Wednesday, March 01, 2006

More About Bob and Other Stories of Omniscience

I think we have a fight on our hands.

And, for the record? I can’t BELIEVE it’s about point of view.

I agree with Bob that most of us learn that the omniscient point of view is meant to be a "God's eye" view. I think, however, the mistake is thinking one is actually meant to take on the part of God (or the Goddess), if you will, and not have any opinion about what's being portrayed in the story you are telling. The omniscient narrator is a narrator and a participant in the story, just as a limited third-person narrator would be. This is not just my opinion.

This definition comes from NYU’s class on English reading & writing. Citation:

Omniscient Point of View:

"The story is told by the author, using the third person, and his knowledge and prerogatives are unlimited. He can interpret the behavior of his characters; he can comment, if he wishes, on the significance of the story he is telling.

It offers a constant danger that the author may come between the reader and the story, or that the continual shifting of viewpoint from character to character may cause a breakdown in coherence or unity. Used skillfully, it enables the author to achieve simultaneous breadth and depth. Unskillfully used, it can destroy the illusion of reality, which the story attempts to create."

The implication here is very obviously that there is a narrator, a commentator—with a personality (likely the author's)—who is telling the story in omniscient point of view. In fact, as said above, the biggest danger is that the story will suffer from "his" intrusion -- that the narrator will be too present.

Again, I will agree that the solution to this is not to pepper one's prose with "I supposed" or "I consider" or other wishy-washy language. It is imperative that the narrative voice make some kind of stand, posit some kind of opinion. That is what narrative voice does. It should, in point of fact, be the expression of the character's opinions, their feeling, and their general take on the scene or whatever.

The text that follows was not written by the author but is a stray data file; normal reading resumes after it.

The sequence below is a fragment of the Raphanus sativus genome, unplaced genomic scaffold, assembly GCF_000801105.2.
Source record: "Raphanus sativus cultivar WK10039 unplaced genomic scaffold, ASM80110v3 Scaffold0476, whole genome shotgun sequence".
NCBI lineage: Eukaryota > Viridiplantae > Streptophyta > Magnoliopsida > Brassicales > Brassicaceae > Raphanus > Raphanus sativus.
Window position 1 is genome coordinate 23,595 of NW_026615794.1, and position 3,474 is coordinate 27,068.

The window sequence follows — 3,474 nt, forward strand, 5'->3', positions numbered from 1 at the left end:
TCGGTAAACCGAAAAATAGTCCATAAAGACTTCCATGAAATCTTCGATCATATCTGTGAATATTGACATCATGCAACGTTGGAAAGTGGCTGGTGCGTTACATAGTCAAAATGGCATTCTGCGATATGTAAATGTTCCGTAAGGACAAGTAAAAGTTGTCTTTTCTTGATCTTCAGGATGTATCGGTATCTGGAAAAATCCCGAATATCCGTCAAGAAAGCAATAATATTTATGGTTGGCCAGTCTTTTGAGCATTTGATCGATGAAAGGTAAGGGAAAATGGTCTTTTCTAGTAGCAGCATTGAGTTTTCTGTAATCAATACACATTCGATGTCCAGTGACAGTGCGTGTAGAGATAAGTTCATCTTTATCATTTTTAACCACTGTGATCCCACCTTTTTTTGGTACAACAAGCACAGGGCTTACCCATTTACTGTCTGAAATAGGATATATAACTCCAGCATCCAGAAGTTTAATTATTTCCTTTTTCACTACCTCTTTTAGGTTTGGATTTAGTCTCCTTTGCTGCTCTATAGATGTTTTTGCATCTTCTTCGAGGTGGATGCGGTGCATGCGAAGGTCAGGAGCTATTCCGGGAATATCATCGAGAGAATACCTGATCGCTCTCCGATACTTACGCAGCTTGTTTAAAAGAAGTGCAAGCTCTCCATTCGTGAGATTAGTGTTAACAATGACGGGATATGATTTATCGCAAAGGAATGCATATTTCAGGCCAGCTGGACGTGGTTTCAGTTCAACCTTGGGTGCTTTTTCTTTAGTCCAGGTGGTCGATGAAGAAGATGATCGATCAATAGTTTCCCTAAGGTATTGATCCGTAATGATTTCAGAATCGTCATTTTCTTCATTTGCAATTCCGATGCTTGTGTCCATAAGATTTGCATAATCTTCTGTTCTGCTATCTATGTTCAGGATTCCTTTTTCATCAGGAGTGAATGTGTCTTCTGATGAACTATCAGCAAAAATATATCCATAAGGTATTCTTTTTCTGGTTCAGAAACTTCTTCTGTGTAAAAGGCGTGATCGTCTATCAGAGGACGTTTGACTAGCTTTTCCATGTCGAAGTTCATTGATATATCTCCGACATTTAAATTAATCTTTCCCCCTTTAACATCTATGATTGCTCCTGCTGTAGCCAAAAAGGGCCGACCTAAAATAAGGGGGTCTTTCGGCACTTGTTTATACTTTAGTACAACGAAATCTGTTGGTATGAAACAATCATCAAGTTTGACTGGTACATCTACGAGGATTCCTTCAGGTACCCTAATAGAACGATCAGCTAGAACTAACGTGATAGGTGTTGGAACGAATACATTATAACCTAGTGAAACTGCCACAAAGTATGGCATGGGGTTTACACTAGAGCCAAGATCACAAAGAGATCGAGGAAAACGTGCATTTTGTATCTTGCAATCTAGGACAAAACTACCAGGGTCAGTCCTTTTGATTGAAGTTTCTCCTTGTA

A Correction!

A big HUGE apology to Mike Resnick for giving him "undue" credit. The Mike I was thinking of was actually Mike Swanwick

Sorry Mr. Resnick... I guess I just think if it's cool, you must have written it.

Tuesday, February 28, 2006

Openings... A Can of Worms?

Now if we all agree hooking the reader is important, how do you do it?

A lot of writing instructors will suggest that you start the story in the middle of THE ACTION. You know, "Twang! The arrow barely missed her head," and such like. That method can be effective, and it's a good thing to try particularly if you feel like your story lacks a certain amount of movement or if you've been having trouble with your pacing.

Not every story needs to start with a literal bang, however.

In science fiction and fantasy, you can also start with an eyeball kick, as William Gibson did in his famous opening for Neuromancer: "The sky was the color of a television set tuned to a dead channel."

Juxtapositions work well too. I'm not sure I can find the exact opening, but Mike Resnick's "Scherzo with Tyrannosaurus" would be a good example of how putting to disparate elements together can grab a reader's attention. Turns out it was downstairs. Here's how it goes: "A keyboardist was playing a selection of Scarlatti's harpsichord sonatas, brief pieces one to three minutes long, very complex and refined, while the Hadrosaurus herd streamed by the window."